What if I am always alone?

Honestly, I could go on.


But the reality is that sometimes there is a fear that pulses through me, and it is literally just about living my life.

Yes, that's more anxiety than anything else. Of course. The sense of dread and fear that I feel just about leaving my house sometimes, let alone celebrating, that is anxiety.

So how do you cope, right? Because the birthday is gonna come. And the reality is that it could be me, the dog, and some Moe's. And we all know that I am the type of person that would let that get to me.

1. Well, make a better plan.

When it comes to anxiety, my number one solution is always to make a better plan. Because my anxiety likes to poke holes, in everything. So it's my job to fill the holes before they open.

If that means I'm gonna bake myself a dang cake, so be it. I'll buy the cake mix. If that means I'm gonna go for a long run, great, I'll make plans for Peeks. If that means I need to plan breakfast, working hours, lunch, and dinner, then I'll do it.


2. Also, stay away from things that make it hard to be happy.

Seems simple enough, but again, gotta work it into the plan.

So for me? That means not feeling guilt about food, and not worrying about making other people feel validated on my day (side note: should we talk about emotional labor? As an empath I'm constantly working on knowing when to shut my emotional faucet OFF, but... God. Tanget. Sorry.)

I'm gonna stay away from the notion of have tos and shoulds and must-hit milestones. 



3. While you're at it, have an escape route. 

If I have to get the hell out of dodge - which often happens with me and my anxiety. I need to know I can, and how. Usually, that just means an hour of driving around in the car. But sometimes it is four days of seclusion in my parent's empty house.

Either way, you gotta have a way "out," that works for you. A way to find your off switch.


4. If you're going to feel left out, it's on you to find a way...in

FOMO is real. And FOMO with anxiety is...kind of insanely persistent?

Especially when it comes to big events or to-dos I think it's consistently important to remind myself that I cannot feel bad about feeling left out, if I'm not going to make an effort to be let in.

This works for just about everything. But essentially, if I want to be with people, I know that I have to make that effort. And frankly, that it is going to take a lot of effort. Because 9 times out of 10 it is really easy to let me, convince me, to stay home...in bed. Alone.


And that's it.

That's my plan.

I mean, we are a month out. I have time to make a plan, and get my act together, and stop being so stupidly scared of a date on a calendar.

So here's to recognizing anxieties as they come? And not acting like I can't just wish it away? Because a girl with a plan is unstoppable? Or something like that?



Real World: Recovery

I don't talk too much about my experiences with disordered eating. For some reason, they are still inherently private to me.

In general, I guess that isn't surprising. I think it's just when it comes to me, as someone who shares a lot of herself and her dark spots with the internet, it is a little surprising.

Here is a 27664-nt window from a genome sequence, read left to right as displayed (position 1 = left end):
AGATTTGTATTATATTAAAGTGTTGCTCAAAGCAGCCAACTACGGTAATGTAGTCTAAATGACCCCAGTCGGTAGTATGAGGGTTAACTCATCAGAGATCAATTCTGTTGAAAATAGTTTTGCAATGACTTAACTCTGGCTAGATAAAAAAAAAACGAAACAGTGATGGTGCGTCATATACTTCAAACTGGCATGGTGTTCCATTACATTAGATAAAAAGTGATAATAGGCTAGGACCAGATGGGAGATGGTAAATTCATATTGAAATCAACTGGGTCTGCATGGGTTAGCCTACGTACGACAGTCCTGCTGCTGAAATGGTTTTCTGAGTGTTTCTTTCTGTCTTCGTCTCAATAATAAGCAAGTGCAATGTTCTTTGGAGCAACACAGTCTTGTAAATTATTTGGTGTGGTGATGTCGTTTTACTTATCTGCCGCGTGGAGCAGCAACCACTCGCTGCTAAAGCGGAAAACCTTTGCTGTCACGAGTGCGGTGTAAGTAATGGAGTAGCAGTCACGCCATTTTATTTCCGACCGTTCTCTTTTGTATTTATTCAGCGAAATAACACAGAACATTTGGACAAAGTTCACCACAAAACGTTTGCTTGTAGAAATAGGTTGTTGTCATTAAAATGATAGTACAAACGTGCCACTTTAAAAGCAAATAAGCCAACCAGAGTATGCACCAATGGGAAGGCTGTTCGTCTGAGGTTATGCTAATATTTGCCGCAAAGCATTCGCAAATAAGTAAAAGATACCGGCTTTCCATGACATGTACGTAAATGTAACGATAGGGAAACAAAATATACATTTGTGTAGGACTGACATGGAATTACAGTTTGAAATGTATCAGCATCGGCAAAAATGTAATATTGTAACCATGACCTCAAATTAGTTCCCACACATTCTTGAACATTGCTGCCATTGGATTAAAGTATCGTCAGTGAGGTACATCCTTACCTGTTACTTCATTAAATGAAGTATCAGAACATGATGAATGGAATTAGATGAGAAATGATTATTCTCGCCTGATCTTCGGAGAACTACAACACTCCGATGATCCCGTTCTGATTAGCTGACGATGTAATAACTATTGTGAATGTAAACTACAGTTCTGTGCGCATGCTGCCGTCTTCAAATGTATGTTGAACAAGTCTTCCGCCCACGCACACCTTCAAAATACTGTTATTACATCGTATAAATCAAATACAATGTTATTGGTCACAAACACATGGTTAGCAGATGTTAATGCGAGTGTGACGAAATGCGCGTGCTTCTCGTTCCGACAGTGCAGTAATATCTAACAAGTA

It's not that I'm entirely opposed to sharing it with y'all.

But I do think that I struggle more with the stigma of an ED, than the stigma of depression, or anxiety. A lot of that, I know, has to do with having far more years of depression under my belt.

Frankly, I also think that most of the really a-typical stereotypes that follow people who have depression don't consistently bother me (day-to-day. Obviously they bother me on an intellectual level. They should bother you too, honestly.)


I like to believe that is because I surround myself with people who are educated enough to understand that a breakup didn't make me depressed. And educated enough to know that things like shopping, working out, eating well, and baths are also not going to be the things that cure me.

But, EDs are different right now.

The stigma is skewed, because the understanding is skewed. I do really think that now, more than ever, you have to look sick, to "be" sick. Now, more than ever, the validity and pervasiveness of EDs are being overlooked.

Because disordered eating is normalized, diet culture is mainstream in 100 different ways every day, "fitspo" and "thinspo" are now interchangeable, drinking your meals is "healthy," and because I keep hearing "cheats/treats/guilty pleasures." The list goes on and on.

And I'll be totally transparent - that shit makes me want to shut the heck up on tough days.

Look, it's not like I haven't bought into some of this. I know dang well that when I have prepped for pageants, I have sprinted down that slippery slope.


Admittedly, it is really hard to see how you can be contributing to an unhealthy narrative when you truly believe that your behavior is otherwise healthy and acceptable.

Should I have done Whole30? Nope.

Should I be telling people how to carb cycle? Honestly, no.

Should I be counting macros and calories and whatever hell else? Right now, no.

I understand that there's a time and a place for "prep behavior." But that line is so thin, and so many people do not know it. Sometimes, even I didn't.